I'm drinking a glass of wine, listening to The Cure, and absently drawing a picture of Robert Smith on a Post-it note. When I finish, I look at it and laugh. The purple shade of paper—which looks blue in this light—makes Smith seem like he's a member of the Blue Man Group. Actually, this week's Rabbit Hole is about Post-it notes, and I'm trying to figure out where to start...
(I could begin with a story about me.)
(Nothing new there.)
I'm in my office at work, pointing at some Lego next to my computer, and talking to a student who's having trouble writing. I'm explaining to her that I put the Lego there to remind me that every piece of work is done one block at a time, and that if what I'm working on isn't going well one day, I can pull it apart and try rebuilding it the next.
(It's basically the story I told in a previous issue, "If Lego has taught me anything...")
"But that's a personal metaphor that means a lot to me," I say. "It's symbolic of how I navigate doing my own work and what I enjoy about being creative, which also has positive associations from when I was a kid. Yours might be different."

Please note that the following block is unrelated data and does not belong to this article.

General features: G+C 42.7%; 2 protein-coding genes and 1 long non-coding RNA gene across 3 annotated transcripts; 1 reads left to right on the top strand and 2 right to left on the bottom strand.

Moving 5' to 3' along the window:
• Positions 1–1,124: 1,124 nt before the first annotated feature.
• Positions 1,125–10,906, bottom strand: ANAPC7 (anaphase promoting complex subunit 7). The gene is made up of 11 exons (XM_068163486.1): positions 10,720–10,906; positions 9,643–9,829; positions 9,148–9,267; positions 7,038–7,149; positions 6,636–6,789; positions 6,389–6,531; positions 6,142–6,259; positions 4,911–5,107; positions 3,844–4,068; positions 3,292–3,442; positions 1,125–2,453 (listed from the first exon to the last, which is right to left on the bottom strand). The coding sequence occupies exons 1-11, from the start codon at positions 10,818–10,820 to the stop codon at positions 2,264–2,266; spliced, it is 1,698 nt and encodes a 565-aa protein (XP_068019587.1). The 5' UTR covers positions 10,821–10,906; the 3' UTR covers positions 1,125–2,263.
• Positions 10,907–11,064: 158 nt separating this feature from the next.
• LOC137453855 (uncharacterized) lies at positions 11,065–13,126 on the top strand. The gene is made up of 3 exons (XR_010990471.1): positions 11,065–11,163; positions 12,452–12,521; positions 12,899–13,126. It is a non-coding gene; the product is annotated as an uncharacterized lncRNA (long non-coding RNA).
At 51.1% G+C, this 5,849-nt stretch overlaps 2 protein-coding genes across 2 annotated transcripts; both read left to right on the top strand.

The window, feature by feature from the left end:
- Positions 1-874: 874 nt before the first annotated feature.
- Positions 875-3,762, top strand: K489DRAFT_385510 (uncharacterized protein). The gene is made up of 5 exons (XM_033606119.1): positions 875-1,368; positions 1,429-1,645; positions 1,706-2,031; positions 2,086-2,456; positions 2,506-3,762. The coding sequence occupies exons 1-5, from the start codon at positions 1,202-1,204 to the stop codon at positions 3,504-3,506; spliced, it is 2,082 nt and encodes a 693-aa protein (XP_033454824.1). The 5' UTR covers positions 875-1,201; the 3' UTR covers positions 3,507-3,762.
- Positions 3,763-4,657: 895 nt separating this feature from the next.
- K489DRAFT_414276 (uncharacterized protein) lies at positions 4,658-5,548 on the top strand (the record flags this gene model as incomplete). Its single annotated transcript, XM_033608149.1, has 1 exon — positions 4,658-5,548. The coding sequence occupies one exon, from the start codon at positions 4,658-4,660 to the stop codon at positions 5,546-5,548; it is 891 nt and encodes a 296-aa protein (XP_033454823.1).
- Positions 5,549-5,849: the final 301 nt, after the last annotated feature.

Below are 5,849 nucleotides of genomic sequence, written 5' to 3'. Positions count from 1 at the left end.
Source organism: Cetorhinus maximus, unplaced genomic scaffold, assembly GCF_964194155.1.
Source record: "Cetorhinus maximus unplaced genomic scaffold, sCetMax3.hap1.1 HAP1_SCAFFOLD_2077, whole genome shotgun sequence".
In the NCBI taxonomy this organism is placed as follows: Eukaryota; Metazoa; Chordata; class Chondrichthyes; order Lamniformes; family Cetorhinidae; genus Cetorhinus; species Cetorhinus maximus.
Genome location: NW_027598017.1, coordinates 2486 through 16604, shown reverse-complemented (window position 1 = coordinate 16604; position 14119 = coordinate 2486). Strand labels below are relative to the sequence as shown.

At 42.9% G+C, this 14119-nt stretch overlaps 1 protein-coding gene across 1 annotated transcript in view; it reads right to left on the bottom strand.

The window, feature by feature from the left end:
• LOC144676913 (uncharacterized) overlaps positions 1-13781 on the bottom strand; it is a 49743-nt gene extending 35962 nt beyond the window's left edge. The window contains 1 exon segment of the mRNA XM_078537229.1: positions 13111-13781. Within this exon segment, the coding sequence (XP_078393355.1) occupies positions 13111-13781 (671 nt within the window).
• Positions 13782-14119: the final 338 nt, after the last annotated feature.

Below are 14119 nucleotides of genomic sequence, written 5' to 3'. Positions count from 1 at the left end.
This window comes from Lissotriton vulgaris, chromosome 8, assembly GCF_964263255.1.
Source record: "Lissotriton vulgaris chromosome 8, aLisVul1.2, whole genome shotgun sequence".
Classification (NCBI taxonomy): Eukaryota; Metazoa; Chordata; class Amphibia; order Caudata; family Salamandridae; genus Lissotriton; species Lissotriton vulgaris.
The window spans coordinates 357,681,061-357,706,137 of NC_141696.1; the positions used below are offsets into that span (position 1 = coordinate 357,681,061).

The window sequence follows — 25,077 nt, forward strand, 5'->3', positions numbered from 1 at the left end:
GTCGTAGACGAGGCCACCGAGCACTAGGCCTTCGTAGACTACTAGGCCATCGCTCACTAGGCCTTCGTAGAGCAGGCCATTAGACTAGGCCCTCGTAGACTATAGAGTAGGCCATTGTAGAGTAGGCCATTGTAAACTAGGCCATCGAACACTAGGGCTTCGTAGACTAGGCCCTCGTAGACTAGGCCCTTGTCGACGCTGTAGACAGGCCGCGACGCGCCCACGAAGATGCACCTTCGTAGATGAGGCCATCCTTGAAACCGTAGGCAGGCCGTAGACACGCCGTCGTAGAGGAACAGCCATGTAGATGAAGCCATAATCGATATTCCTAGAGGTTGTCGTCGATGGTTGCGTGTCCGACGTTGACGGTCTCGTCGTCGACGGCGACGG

She sits there quietly, thinking.
"What's the first thing that pops into your head?" I ask.
"Post-it notes" she says.
(By the way: this wasn't really a conversation with any one student. It's an amalgam of a few different conversations with students and friends. It's just easier this way. It did happen in a way, if only in my telling of it.)
We talk for awhile about Post-it notes and how much she likes buying stationery. (Who doesn't!) Eventually we hit upon the idea that the real problem for her is not coming up with ideas, but organising them.
"Perfect," I say. "Maybe Post-it notes could be the answer." I think about it some more and ask, "Is it that you have too many ideas?"